|By||http://e27.cohttp://e27.co/2013/02/26/mwc-2013-facebook-messenger-to-provide-free-or-discounted-access-through-18-carriers-in-emerging-markets/||| Feb 26, 2013 | Asia|
We’ve been wondering whether the demise of SMS is just around the corner. With the popularity of cross-platform messaging services and platforms, users are gravitating toward a richer messaging experience with the likes of LINE, WeChat, Kakao Talk and even IM stalwarts like Viber and WhatsApp. But in emerging markets, cost considerations are key to success in this business, and Facebook aims to gain traction through offering these messaging services free.
The Next Web reports on a Facebook announcement involving the social network’s partnerships with 18 carriers around the world. Through these agreements, the carriers will offer either free or discounted access to Facebook Messenger, mostly in emerging markets. The list is as follows:
In its announcement, Facebook said Messenger was among its most popular applications, and that the company has optimized its Facebook for Every Phone app for chat.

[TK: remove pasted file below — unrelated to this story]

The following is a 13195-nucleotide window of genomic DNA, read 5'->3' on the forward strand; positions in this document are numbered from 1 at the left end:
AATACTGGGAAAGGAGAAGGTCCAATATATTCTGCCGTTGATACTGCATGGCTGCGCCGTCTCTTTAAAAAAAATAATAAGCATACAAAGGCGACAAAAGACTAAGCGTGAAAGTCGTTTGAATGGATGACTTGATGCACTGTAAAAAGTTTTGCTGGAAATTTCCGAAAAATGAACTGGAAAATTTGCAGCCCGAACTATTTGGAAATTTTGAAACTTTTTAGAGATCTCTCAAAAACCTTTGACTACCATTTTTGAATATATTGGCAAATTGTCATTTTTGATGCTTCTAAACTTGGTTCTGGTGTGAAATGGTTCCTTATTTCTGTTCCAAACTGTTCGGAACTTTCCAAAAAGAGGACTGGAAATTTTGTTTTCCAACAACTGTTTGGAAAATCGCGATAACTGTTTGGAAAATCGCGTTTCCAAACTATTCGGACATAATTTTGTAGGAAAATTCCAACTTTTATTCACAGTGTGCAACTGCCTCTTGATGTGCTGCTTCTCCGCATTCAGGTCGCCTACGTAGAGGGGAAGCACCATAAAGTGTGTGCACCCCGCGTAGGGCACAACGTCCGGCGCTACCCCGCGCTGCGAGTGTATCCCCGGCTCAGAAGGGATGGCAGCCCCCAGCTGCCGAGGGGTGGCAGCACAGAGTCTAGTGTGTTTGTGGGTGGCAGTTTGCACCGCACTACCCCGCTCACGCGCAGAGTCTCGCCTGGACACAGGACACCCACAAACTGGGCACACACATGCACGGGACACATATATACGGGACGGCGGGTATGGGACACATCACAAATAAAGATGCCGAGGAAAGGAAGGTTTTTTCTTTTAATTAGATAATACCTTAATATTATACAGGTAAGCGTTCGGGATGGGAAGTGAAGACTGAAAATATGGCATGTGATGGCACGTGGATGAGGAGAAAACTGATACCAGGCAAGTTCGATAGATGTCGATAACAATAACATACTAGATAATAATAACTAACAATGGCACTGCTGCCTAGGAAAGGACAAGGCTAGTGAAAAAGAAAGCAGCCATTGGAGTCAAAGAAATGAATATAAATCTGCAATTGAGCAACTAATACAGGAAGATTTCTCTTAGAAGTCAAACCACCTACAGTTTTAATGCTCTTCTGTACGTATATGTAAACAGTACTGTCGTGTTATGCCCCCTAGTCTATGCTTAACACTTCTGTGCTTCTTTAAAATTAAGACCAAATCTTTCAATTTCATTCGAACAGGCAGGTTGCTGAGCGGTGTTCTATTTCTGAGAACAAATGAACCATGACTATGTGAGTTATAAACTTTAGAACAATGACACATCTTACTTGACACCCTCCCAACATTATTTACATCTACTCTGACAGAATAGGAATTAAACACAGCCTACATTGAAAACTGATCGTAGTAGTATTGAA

“Messaging on Facebook lets people connect with friends and contacts on the go, regardless of what device they are using. Three out of every four people on Facebook send a message on the platform each month, making messaging one of the most popular activities on Facebook.”
This offering applies to the standalone Facebook applications on Android, iOS and Java-enabled feature-phones.
We earlier wrote on Yahoo!’s push to bring content and messaging services to SmartNet users in the Philippines for free, and the Facebook Messenger offering is aligned with these initiatives to offer free or cheap data access in emerging markets. Google earlier launched its FreeZone Powered by Google initiative in three markets, but that was limited to mobile web. In contrast, Facebook’s mobile messenger app provides a better user experience than mobile web.
Facebook has not announced details on which carriers will offer the IM service for free or at a discount. This will certainly eat into the carriers’ revenue from SMS, but since that’s already a declining source of revenue, anyway, mobile networks will have to be creative in how they can monetize free messaging apps like Facebook Messenger without implementing prohibitive data charges.